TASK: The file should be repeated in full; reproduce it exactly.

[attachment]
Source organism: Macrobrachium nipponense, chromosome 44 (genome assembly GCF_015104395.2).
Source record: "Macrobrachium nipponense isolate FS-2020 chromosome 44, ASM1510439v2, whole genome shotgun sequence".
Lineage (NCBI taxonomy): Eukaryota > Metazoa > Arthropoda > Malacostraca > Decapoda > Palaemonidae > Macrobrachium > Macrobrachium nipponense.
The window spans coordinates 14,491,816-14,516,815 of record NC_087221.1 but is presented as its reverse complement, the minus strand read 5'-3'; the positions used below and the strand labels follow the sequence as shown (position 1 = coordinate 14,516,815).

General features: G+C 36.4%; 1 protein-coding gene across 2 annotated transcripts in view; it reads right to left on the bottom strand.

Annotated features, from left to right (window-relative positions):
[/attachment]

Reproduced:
Source organism: Macrobrachium nipponense, chromosome 44 (genome assembly GCF_015104395.2).
Source record: "Macrobrachium nipponense isolate FS-2020 chromosome 44, ASM1510439v2, whole genome shotgun sequence".
Lineage (NCBI taxonomy): Eukaryota > Metazoa > Arthropoda > Malacostraca > Decapoda > Palaemonidae > Macrobrachium > Macrobrachium nipponense.
The window spans coordinates 14,491,816-14,516,815 of record NC_087221.1 but is presented as its reverse complement, the minus strand read 5'-3'; the positions used below and the strand labels follow the sequence as shown (position 1 = coordinate 14,516,815).

General features: G+C 36.4%; 1 protein-coding gene across 2 annotated transcripts in view; it reads right to left on the bottom strand.

Annotated features, from left to right (window-relative positions):